As the war between Russia and Ukraine continues, Vladimir Putin has initiated an energy war by cutting off gas supplies to Poland and Bulgaria, threatening to do the same for other “unfriendly nations'' that refuse to pay in rubles. The European Union on the other hand is mulling a complete ban of Russian energy imports. This will further fire up inflation in the EuroZone which hit a record high of 7.5 percent in April.
A combination of higher inflation and tighter monetary policy will drag down growth in the continent, with France already stagnating and Italy contracting in the first quarter. Given the fact that the Bank of England and the European Central Bank can only do so much to bring down supply-constrained inflation, the continent could be staring at a slowing growth and persisting inflation for some time.
Do you think the pain of inflation and rate hikes by central banks is yet to be digested by the equity market?
While some of the dynamics have been priced in, there could be more pain ahead based on how the cocktail of geo-economic and geo-political factors play out. Thanks to years of easy money, the pandemic, and the war-induced supply disruptions, inflation is at multi-decade highs. Central banks like the US Federal Reserve have embarked on their most hawkish policy in over two decades to bring down price pressures.
Expansion of central bank balance sheets has been a huge driver of gains in global risk assets in recent years. Thus, a reduction is likely to have the opposite effect. Higher interest rates will compress stock valuations as discounting rates go up. Higher the price-earnings (PE) of the stocks, higher will be the sensitivity to change in interest rates. Highly leveraged companies will see pressure on earnings due to interest cost going up. Further slowdown in the global economy is a very real threat now and emerging markets tend to suffer more in a such scenario. Closer home, the pace and extent of the RBI’s policy tightening too will impact the markets. But, we believe India is on the cusp of a cyclical recovery which has been dampened to some extent due to inflation which has pushed back growth by two-three quarters which the markets have already started to price in.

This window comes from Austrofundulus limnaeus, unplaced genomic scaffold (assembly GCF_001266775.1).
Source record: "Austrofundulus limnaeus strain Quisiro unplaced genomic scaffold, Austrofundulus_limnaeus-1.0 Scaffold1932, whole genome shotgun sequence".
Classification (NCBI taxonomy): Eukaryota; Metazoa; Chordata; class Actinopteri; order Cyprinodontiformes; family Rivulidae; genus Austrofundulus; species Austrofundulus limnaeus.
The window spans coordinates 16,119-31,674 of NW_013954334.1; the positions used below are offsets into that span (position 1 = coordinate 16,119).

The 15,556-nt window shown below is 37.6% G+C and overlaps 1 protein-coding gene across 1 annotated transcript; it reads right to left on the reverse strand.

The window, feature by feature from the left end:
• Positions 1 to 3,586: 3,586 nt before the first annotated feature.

As there is relentless selling pressure, what are those pockets that are looking attractive now?
A portfolio comprising businesses with reasonable valuations and less leverage will be best suited in this environment. We believe the current global macro challenges do not derail the domestic cyclical recovery, though it might delay it a little. Our portfolio is tilted towards cyclicals like banking, consumer discretionary, building materials and utilities as India’s economy sees a cyclical uptick in the next couple of years.
Is it time to buy technology stocks in bulk, as the IT space fell more than 16 percent in the last one month?
We are comfortable with the growth prospects of the IT sector in the medium term, but valuation comfort has been eroding due to the sharp run-up. If the current correction in IT continues it will offer a good entry point.Disclaimer: The views and investment tips expressed by investment experts on Moneycontrol.com are their own and not those of the website or its management. Moneycontrol.com advises users to check with certified experts before taking any investment decisions.